Chronic obstructive pulmonary disease Flashcards Preview

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Flashcards in Chronic obstructive pulmonary disease Deck (36):
1

Definition

Chronic
Progressive
Irreversible
Airway obstruction

Chronic bronchitis
Emphysema

2

Diagnosis of chronic bronchitis

Clinical
3 months. most days, two consecutive years of sputum production and cough

3

Diagnosis of emphysema

Histological diagnosis
Enlarged airway spaces distal to terminal bronchioles with destruction of alveolar walls

4

Epidemiology

>65
10-20% of all >40

5

Pathophysiology

Chronic inflammation
narrowing and remodelling of airways, increased number of goblet cells, enlargement of mucus-secreting glands of the central airways, and, finally, subsequent vascular bed changes leading to pulmonary hypertension

Decreased elastic recoil, fibrotic changes in lung parenchyma, and luminal obstruction of airways by secretions all contribute to increased airways resistance. Expiratory flow limitation promotes hyperinflation

6

Comparing pink puffers and blue bloaters

Pink puffers->+alveolar ventilation, normal 02, normal/low CO2. Breathless, not cyanosed. May progress to type 1 respiratory failure

Blue bloaters->-ve ventilation, hypoxemic and hypercapnic. Not breathless, cyanosed. May progress to cor pulmonale

7

Main symptoms

Breathless
Cough
Sputum
Wheeze

8

Signs

Tachypnoeic
Cyanosed
Use of accessory muscles
Pursed lipped breathing
Tracheal tug
Plethoric

Reduced chest wall expansion
Hyper-resonant
-ve air entry
Quiet breath sounds

Evidence of cor-pulmonale->distended neck veins, hepatojugular reflux, loud P2, edema

9

Complications

Acute exacerbation
Typer 1 respiratory failure
Cor pulmonale
Pneumothorax
Polycythemia
Lung cancer

10

Investigations and findings

Spirometry->FEV1/FVC ratio PaCO2 >50 mmHg and/or PaO2 of Flattened diaphragm, hyperinflation, large central pulmonary arteries, -ve vascular markings, bullae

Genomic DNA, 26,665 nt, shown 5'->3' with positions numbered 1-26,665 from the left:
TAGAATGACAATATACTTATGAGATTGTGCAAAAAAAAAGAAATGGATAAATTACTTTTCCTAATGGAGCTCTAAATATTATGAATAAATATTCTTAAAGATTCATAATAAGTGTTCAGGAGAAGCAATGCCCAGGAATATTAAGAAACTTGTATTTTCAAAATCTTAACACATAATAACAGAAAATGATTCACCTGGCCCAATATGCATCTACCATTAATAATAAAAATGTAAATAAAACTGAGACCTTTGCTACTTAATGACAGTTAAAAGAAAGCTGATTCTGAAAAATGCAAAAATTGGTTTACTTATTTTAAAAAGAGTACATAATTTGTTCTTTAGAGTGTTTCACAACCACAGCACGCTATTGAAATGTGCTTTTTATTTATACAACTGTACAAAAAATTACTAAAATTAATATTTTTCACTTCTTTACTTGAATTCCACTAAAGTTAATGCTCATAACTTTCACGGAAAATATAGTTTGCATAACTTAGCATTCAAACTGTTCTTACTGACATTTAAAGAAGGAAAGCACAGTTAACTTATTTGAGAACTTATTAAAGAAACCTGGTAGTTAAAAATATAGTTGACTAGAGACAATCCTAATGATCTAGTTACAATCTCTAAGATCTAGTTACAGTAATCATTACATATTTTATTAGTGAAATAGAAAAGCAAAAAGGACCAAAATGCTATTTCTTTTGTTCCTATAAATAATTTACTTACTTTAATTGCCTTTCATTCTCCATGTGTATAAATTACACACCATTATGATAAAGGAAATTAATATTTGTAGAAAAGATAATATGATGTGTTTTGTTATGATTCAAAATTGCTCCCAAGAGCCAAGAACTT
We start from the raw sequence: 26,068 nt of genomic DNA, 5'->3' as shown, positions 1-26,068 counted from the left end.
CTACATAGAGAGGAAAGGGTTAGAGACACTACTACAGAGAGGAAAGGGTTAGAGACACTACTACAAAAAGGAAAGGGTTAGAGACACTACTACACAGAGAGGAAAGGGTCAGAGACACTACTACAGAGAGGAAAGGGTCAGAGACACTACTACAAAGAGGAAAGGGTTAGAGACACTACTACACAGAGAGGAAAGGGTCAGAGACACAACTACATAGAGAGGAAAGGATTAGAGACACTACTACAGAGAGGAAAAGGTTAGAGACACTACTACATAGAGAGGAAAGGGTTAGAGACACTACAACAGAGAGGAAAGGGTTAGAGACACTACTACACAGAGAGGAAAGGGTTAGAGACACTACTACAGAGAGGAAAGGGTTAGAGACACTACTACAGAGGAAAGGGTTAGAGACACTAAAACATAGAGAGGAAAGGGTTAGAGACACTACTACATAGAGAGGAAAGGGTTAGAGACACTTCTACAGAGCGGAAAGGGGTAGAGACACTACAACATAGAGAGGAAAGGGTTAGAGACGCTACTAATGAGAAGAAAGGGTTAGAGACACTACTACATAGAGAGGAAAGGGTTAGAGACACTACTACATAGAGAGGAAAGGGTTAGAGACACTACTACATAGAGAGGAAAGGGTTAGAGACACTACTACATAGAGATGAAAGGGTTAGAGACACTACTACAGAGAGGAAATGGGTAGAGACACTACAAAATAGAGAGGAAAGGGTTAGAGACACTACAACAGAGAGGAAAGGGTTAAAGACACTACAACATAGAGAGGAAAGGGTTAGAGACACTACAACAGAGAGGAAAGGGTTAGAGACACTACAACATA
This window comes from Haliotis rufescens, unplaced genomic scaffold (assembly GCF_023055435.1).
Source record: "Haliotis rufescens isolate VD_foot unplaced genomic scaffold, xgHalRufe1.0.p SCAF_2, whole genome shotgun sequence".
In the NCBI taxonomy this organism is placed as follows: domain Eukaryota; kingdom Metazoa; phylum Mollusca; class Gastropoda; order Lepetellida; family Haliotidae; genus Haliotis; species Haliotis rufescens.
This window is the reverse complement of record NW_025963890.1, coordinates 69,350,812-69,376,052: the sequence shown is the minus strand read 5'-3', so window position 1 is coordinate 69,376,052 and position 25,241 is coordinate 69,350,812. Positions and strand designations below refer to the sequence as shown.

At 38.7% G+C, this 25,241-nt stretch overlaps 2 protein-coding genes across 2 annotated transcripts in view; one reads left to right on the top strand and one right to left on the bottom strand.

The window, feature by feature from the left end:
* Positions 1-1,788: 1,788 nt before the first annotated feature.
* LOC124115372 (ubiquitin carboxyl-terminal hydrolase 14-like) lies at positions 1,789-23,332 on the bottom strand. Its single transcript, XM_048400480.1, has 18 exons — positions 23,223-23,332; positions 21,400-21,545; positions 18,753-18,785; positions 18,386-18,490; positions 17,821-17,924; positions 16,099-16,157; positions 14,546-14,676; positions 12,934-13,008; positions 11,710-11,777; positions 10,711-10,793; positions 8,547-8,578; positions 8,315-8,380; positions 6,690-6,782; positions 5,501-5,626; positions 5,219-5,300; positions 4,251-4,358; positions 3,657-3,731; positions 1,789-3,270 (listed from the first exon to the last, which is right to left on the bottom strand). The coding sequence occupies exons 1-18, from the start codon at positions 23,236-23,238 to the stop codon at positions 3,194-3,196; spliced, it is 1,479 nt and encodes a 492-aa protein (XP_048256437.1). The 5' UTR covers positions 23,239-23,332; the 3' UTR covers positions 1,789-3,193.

FBC->+HCT, possible +WCC
ECG->RA and RV hypertrophy
Pulmonary function tests

11

Severity of COPD->mild, moderate, severe

Mild: FEV1 50-80% predicted
Moderate: FEV1 30-49% predicted
Severe: FEV1

12

Consultation checklist

SMOKES
Smoking cessation
Medications
Oxygen
Komorbidities->cardiac, sleep apnea, osteoporosis, depression, asthma

13

Pharmacotherapy options

short-acting
β2-agonists
(salbutamol, terbutaline)
short acting
anticholinergic drugs
(ipratropium bromide)
long-acting β2-agonists
(eformoterol, salmeterol);
long-acting anticholinergic drugs
(tiotropium);
and
corticosteroids.

14

Management of mild

SABA before exercise->Salbutamol 200mcg as needed
1-2 puffs/4-6 hours
Patient education->disease progress, symptoms of exacerbation
Influenza/Pneumococcal
Smoking cessation

Advice:
Avoid pollution
Cool dry areas
Avoid cold/flu
Optimise diet and lifestyle

15

Management of moderate

Regular combined LABA (salmeterol) + anticholinergic (tiotropium), +SA dilator
Salbutamol 200mcg as needed
1-2 puffs/4-6 hours
Terbutaline 500mcg as needed
Ipratropium 42 mcg Atrovent
1-2 puffs 4 X daily

Advice:
Avoid pollution
Cool dry areas
Avoid cold/flu
Optimise diet and lifestyle
Education
Smoking cessation
Pulmonary rehab

16

Management of severe

Regular LABA + anticholinergic + SABA + regular inhaled corticosteroid

budesonide+eformoterol=
Symbicort 400/12
twice daily

fluticasone propionate+salmeterol
500/50 twice daily
Seretide

Advice:
Warn risk of osteoporosis
Rinse mouth out
MDI-->use a spacer
Avoid pollution
Cool dry areas
Avoid cold/flu
Optimise diet and lifestyle
Education
Smoking cessation
Self management plan
Pulmonary rehab

17

Self management plan

Should have dose of steroids and antibiotics at home
If breathless-->adjust bronchoD dose
If sputum +-->start antibiotics
If breathless affects activities-->use inhaled corticosteroids